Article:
We allowed for aeration to simulate natural conditions, but otherwise, we left the balloons alone. Every two weeks, we randomly removed 40 balloons from each treatment. We photographed them to document degradation. Then we tested them.

The author prepares to sample latex balloons in front of water tanks
The author sampling latex balloons.
Jesse Benjamin, Author provided

Were the balloons still stretchy? We tested this in the University of Tasmania engineering lab to determine tensile (resistence) strength. We found that in water tanks, the balloons became less stretchy, losing around 75% of their tensile strength. But if they had been composted, balloons retained their stretchiness.

Were the balloons still composed of the same things they started with? We tested this by taking spectral measurements of the balloons’ surface. The balloons showed signs they were exposed to ultra violet light in the water tanks, but not in the compost. This means their chemical composition changed in water, but only slightly.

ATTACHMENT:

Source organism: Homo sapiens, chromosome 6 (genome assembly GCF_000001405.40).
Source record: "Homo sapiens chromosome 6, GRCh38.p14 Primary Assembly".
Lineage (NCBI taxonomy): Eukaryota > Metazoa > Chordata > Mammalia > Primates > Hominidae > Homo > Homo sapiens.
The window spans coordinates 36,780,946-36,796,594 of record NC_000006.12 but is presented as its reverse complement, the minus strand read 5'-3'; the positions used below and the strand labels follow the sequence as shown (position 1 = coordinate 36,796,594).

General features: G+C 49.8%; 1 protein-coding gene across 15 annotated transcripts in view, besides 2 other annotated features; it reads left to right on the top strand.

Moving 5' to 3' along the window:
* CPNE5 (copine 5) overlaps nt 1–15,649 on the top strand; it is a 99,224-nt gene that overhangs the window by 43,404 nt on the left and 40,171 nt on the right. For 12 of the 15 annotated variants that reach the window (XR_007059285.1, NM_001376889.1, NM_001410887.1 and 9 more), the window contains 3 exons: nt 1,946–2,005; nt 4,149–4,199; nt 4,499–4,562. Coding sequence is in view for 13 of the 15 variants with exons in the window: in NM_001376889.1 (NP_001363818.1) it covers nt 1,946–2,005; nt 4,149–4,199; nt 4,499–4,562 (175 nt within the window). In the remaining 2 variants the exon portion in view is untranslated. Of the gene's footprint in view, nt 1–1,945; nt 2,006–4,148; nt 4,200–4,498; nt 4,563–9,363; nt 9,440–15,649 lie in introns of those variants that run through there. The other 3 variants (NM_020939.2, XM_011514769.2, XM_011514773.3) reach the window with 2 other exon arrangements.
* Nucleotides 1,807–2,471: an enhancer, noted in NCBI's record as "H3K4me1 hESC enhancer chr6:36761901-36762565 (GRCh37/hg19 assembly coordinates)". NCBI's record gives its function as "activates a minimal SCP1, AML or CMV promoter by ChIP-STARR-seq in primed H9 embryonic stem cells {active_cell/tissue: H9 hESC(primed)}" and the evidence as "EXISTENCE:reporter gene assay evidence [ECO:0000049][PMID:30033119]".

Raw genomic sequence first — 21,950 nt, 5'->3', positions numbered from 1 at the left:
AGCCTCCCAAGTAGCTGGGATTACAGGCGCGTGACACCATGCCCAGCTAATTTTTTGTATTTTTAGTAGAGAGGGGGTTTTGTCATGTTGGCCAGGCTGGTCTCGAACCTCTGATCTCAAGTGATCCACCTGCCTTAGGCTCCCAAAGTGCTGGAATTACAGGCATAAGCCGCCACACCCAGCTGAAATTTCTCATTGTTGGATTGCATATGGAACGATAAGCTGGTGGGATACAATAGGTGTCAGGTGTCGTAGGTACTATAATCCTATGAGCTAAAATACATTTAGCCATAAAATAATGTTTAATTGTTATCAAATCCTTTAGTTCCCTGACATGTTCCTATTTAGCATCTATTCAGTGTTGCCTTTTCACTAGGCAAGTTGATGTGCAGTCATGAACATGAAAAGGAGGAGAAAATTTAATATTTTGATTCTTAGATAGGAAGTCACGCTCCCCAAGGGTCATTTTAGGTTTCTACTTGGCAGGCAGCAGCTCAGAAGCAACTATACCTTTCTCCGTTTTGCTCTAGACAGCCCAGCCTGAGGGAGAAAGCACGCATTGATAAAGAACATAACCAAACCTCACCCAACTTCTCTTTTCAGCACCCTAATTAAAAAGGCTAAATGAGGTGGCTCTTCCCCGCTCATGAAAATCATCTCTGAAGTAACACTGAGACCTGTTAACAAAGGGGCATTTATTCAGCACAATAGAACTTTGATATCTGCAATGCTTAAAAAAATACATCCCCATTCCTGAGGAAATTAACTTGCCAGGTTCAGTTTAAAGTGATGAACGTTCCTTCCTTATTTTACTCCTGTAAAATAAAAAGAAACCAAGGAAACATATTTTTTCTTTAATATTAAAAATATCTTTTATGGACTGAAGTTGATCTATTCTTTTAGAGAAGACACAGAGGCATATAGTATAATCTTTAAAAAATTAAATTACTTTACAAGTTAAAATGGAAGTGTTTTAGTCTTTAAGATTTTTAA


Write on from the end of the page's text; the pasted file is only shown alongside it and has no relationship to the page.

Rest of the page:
Finally, and most importantly, did the balloons lose mass?

After 16 weeks, the balloons were still recognisably balloons, though they behaved a little differently in compost, water and saltwater. Some balloons lost 1–2% mass, and some balloons in freshwater gained mass, likely due to osmotic absorption of water.

Four dirty, deflated white balloons in a row on a black background.
These are white latex balloons 16 weeks after we composted them.
Jesse Benjamin, Author provided

What can we do?

It’s clear latex balloons don’t meaningfully degrade in 16 weeks and will continue to pose a threat to wildlife. So what can we do as consumers? We offer these tips:

  • do not release balloons outdoors
  • do not use helium-filled balloons outdoors (this prevents accidental release, and saves helium), which is a critically limited resource
  • if you use balloons, deflate and bin them after use
  • consider balloon alternatives, like bubbles